The last thing we feel we should mention in this appendix is performance testing. We waited to cover it until the last section intentionally. Performance is an important aspect of the application, but it is far more important to have a stable and robust application. Users will be much happier to get a slower but working application rather than a fast application that is unreliable and buggy.
However, if at all possible, it is useful to run a performance test before you release the application using a multi-processor machine. This may reveal concurrent programming problems (deadlocks and race conditions), which would otherwise go unnoticed.
We use JMeter for our web performance testing. You can download the latest version of JMeter from http://jakarta.apache.org/jmeter/. JMeter allows you to test the raw throughput of your application as well as its robustness and memory usage under extreme stress. You can start hundreds of user sessions and make as many requests per second as your machine can handle. The result of JMeter testing is shown in Figure A-2.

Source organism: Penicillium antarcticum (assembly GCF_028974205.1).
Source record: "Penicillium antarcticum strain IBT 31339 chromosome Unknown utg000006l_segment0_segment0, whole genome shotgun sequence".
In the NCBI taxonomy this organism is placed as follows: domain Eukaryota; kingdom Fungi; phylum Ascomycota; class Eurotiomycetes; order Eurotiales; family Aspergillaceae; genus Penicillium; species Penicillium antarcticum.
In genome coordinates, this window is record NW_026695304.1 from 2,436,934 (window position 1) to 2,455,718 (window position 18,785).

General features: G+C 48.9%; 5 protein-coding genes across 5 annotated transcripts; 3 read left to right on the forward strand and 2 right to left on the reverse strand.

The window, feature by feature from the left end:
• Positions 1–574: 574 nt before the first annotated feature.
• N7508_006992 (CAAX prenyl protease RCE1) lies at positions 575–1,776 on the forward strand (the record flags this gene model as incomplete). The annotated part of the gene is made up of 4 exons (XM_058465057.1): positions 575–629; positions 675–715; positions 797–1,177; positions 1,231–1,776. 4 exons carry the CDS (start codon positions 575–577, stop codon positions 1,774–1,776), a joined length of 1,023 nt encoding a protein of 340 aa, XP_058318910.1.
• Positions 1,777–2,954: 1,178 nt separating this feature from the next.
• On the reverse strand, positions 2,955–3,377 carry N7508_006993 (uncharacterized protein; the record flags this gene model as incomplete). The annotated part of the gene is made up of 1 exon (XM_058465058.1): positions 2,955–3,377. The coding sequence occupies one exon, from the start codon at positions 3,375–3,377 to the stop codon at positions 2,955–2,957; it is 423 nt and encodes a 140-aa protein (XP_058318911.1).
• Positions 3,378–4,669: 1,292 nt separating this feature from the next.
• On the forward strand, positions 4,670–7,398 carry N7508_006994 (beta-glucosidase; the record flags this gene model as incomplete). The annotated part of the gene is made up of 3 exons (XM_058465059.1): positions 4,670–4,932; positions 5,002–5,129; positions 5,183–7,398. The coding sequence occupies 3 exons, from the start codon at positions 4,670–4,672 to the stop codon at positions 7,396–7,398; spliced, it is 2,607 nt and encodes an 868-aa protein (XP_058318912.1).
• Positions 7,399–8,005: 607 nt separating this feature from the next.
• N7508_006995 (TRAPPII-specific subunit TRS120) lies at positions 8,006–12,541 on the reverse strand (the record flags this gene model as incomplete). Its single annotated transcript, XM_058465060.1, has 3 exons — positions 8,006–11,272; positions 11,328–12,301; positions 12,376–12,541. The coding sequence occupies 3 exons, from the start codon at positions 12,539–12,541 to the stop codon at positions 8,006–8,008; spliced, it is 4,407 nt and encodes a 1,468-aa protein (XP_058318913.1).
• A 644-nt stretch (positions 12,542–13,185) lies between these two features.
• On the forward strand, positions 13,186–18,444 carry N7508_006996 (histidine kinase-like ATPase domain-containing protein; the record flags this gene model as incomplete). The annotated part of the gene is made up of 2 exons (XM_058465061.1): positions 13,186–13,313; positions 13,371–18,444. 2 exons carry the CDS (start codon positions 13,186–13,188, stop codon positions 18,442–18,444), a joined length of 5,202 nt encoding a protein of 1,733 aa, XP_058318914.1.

Figure A-2: JMeter testing results
As you can see, we managed to squeeze out about 37 requests per second on a single Pentium IV 2GHz machine with 1GB of RAM and a JBoss 3.2.6 application server.
It is very useful to combine performance testing with memory profiling. One of our favorite memory profiling applications is JProbe, which is now available for free download at www.quest.com/. Even though memory profiling is not directly related to testing, it helps you identify situations where objects are not garbage collected because you have forgotten to free a reference to them. This is usually the case with forgotten attributes in the HttpSession; these can slowly kill a web application with an OutOfMemoryError.